A few years ago I first published my Embroidery Basics series. If you're new to embroidery or are wanting to get started, I recommend that you check it out. Recently I've been sharing some additional stitches, and calling it Beyond Embroidery Basics. These stitches are more advanced, though not necessarily difficult, and they are great for making your embroidery well, less basic.
For a long time, I've loved today's stitch, even though I rarely get the chance to use it. To get us started, I thought I'd let my friend Olive introduce what we'll be working on.
Wait. Um, Olive? I think you're confused. A corral holds horses. We're talking about coral stitch. You know, like the color.
What? No, no, no. You can stitch with any color of floss, I just happen to be using coral for my coral stitch. Never mind. Let's just start stitching.
To start, I've traced the coral from my Bitty Beluga pattern. But you could easily draw something similar on your own, or try this with just about any like you'd like. I'll be using all six strands of (coral!) floss. Tie a knot in one end and thread the needle with the other.
Come up from the back at the start of your line. Lay the floss in the direction that you'll be stitching, and then curve the tail to the left. If you're left handed, you'll want to reverse all these directions.
Just a short way from where your thread came up, take your needle down and back up in a single stitch, perpendicular to the line you're working.
Bring your needle over the working thread on the left and pull it through.
As you pull the thread taut, it will form a knot on the surface of the fabric. Which is why this stitch is also called coral knot.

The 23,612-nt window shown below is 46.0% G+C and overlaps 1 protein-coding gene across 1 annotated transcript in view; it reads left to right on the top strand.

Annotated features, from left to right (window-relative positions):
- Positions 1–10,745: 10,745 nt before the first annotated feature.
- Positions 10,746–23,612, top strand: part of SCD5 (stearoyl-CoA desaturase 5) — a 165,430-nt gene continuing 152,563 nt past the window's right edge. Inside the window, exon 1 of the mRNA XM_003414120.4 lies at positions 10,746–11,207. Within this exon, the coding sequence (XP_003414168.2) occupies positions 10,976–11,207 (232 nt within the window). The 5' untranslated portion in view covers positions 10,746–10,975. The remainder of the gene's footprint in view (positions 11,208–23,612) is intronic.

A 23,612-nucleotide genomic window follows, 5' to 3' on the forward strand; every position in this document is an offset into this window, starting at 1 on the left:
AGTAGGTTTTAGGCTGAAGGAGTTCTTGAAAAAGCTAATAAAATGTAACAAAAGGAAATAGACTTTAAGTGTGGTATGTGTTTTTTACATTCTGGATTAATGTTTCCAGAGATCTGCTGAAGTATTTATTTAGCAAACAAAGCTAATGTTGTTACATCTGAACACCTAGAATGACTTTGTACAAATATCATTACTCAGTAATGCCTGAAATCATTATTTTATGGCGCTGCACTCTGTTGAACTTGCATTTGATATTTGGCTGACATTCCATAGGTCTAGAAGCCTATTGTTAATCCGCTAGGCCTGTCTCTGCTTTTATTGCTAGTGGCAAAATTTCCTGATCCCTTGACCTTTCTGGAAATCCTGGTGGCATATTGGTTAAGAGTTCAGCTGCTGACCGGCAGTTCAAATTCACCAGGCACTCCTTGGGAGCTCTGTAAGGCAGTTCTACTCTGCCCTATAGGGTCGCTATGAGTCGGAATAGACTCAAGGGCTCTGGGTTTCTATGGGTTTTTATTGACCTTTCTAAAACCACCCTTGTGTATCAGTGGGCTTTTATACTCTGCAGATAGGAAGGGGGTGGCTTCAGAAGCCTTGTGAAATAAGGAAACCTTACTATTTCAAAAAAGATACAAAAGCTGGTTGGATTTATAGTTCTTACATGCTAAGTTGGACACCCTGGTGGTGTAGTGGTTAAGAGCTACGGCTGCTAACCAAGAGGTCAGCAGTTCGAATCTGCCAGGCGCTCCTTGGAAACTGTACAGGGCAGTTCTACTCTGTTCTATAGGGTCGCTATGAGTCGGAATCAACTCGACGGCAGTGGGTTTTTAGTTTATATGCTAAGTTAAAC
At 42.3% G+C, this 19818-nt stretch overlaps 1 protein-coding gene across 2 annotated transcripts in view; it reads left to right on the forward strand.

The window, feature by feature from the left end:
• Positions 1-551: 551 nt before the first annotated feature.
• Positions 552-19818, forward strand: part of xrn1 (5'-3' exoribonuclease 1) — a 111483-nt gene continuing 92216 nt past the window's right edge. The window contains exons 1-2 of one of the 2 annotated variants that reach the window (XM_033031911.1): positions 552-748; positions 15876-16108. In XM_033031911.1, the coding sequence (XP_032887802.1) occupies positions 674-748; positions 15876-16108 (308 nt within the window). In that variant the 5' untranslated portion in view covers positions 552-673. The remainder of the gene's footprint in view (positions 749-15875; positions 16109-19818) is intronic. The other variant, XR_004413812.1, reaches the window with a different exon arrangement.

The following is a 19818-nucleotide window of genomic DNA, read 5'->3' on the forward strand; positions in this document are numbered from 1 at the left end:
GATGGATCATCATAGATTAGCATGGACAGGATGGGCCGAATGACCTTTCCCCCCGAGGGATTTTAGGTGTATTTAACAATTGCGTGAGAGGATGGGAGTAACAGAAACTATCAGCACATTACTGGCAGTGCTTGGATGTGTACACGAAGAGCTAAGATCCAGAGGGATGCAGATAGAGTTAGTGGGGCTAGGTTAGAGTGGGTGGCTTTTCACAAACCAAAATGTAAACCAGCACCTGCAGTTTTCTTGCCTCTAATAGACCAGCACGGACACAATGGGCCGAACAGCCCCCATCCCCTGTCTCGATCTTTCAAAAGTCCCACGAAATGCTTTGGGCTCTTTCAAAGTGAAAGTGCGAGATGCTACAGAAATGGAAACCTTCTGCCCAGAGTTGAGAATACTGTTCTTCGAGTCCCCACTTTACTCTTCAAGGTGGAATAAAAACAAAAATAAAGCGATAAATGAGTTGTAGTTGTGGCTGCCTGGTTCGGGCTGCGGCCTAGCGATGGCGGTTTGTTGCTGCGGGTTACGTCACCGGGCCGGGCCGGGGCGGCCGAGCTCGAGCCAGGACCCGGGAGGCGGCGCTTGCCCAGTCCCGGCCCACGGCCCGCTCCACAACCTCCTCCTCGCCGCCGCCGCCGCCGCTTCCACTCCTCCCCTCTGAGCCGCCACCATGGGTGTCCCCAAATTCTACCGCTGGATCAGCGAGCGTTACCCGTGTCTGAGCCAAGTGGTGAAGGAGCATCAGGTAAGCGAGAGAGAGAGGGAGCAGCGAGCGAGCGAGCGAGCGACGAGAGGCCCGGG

Here's the next stitch forming, from another angle. The same process is repeated, with the knots spaced evenly.
Each of these knots is about 1/8" apart. See what a neat little line they make? At the end of your line, just bring the needle through to the back of your work.
Oh, sure! You can change the spacing and size and you'll have a different feeling to the coral stitch. It's subtle, but it's there.
With this little line, I started making the knots further apart. You probably wouldn't want to go more than about 1/4" apart, because the floss separating each knot could snag.
Here the stitch worked perpendicular to the line is wider. This results in a larger nodule on the line. I think it would look cool to have this alternating with the standard size!
Try out a few ways to do this, and you'll find it has a nice rhythm, and a really pretty look.
Well, what do you know, Olive? It is coral. That's why we call it coral stitch!
Oh, and Jennifer asked what else you might use this stitch for, and here are some ideas: curly hair, necklaces, ruffles...lots of girly things! I've also seen it used as a fill stitch, with the nodules nestled together in rows. Plus, frames and borders would be fun with this stitch. If you have ideas for using coral stitch, share them in the comments!